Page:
With snowpack at 17 percent of average, water levels may be too low to support raft trips like this one above on the Upper Salt River this season.

Wilderness Aware Rafting

Commercial rafting companies are canceling their seasons along the Upper Salt River and the Verde River due to a depleted water supply, forcing adventure seekers elsewhere.

This winter has been one of the worst years for snowpack, with only 17 percent of the average, said Don Sullivan, wilderness-river manager for Tonto National Forest. About 10 inches of snow water is the minimum needed for a worthwhile rafting season and this year there is only 1.7 inches of snow water, Sullivan said.

The Salt River originates in the White Mountains, which most years gets a pretty extensive snowpack, said Michael Bruce, a National Weather Service meteorologist. The snow melts during the spring, comes down the Salt River and is stored in reservoirs.

Typically everal inches of water is tied up in the snowpacks in the White Mountains and the Mogollon Rim, but this year there is only a fraction of that water, Bruce said, which could diminish activities in areas above the dams.

“The Salt is a very fickle character,” said Donnie Dove, owner of Canyon Rio Rafting, one of the four commercial outfitters with an Upper Salt River permit. “She is quite spectacular and quite beautiful, but if there’s no water, there’s no fun.”

For Canyon Rio Rafting in Flagstaff, a normal season begins March 1 and lasts through the end of May.

Because of low water flows, the outfitter decided to cancel its season three weeks ago. The last season cancellation was five years ago.

Although it rained last weekend, Dove said it was a “flash in the pan” and will not significantly change the water level.

Dove added that there will not be much of an impact business-wise, since his company coordinates other river trips.

However, he said it is a bummer for Tucson and Phoenix residents who are usually the ones to participate.

Tonto National Forest offers permits through private river-trip systems and to commercial outfitters.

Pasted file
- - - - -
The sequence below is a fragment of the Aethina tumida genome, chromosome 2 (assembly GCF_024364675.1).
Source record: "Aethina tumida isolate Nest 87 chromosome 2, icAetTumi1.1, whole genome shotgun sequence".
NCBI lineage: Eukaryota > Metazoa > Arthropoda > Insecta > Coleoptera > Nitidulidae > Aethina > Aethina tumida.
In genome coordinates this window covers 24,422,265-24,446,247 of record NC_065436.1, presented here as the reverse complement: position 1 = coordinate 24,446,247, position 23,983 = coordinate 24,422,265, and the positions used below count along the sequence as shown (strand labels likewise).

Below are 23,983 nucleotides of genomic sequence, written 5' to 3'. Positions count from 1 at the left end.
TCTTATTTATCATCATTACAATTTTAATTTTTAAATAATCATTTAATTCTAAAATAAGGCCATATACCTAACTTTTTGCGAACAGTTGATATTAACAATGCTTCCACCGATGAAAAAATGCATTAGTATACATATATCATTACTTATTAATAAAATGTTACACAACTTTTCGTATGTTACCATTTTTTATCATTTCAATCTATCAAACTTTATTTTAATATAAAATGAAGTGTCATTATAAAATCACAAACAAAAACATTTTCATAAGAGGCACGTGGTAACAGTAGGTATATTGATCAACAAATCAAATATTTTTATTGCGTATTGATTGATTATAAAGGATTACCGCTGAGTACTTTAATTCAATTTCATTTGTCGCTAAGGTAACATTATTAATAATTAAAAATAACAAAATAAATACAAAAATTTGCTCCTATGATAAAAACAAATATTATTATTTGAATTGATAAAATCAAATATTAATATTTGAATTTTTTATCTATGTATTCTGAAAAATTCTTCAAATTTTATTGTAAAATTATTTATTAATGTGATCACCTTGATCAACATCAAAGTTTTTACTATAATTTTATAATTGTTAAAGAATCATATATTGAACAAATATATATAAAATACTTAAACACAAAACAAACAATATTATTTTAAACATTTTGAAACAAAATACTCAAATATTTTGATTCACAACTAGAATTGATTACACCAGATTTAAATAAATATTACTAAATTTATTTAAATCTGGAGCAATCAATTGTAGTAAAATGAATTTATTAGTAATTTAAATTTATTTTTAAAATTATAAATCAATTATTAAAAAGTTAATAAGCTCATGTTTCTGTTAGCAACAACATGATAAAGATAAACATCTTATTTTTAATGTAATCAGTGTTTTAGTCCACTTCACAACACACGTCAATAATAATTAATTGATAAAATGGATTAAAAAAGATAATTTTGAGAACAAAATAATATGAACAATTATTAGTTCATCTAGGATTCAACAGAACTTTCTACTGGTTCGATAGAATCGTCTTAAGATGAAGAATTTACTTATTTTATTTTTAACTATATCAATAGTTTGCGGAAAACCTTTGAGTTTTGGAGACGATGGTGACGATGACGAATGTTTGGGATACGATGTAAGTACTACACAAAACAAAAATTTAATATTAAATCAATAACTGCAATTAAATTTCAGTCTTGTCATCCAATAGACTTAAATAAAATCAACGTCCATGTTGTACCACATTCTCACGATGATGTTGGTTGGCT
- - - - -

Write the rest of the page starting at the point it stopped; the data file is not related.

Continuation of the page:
Typically more than 1,600 people apply for private boaters’ permits with 304 randomly selected and offered permits. A lot of people have decided not to buy their permits, Sullivan said.

“It’s hard to want to plan for your vacation when you don’t think there’s going to be water,” Sullivan said. “People switch their plans and decide they want to go somewhere else.”

This year he anticipates towns like Globe and Miami will take a financial hit, as fewer visitors spend money on food, hotels and gas.

Wilderness Aware Rafting, which is based out of Colorado, decided to cancel its 2014 season on the Salt River last week, when the season would have begun.

“The higher the flow, the more rocks that are covered and the bigger the waves,” said Joe Greiner, owner of the company, who anticipates flows of less than 300 cubic feet per second. “We need an absolute minimum of 400 cfs to get the boats out without having to drag it out over the rocks.”

Greiner said that in a good year the four outfitters get about 10,000 people rafting on the Upper Salt River. His company spent $20,000 in marketing and maintaining equipment dedicated to the Upper Salt River.

Mild to Wild Rafting and Jeep Trail Tours, which has been operating on the Salt River since 1998, also canceled its season there and on the Verde River. Alex Mickel, president of the company, said if there is a “March miracle of snow,” he might consider operating in April.

But it doesn’t look like commercial rafting outfitters are offering trips any time soon.

“Right now they would be here setting up shop and taking people boating and making money,” Sullivan said. “And they’re not here at all. They’ve stayed home.”

Brittny Mejia is a University of Arizona journalism student who is an apprentice at the Star. Contact her at starapprentice@azstarnet.com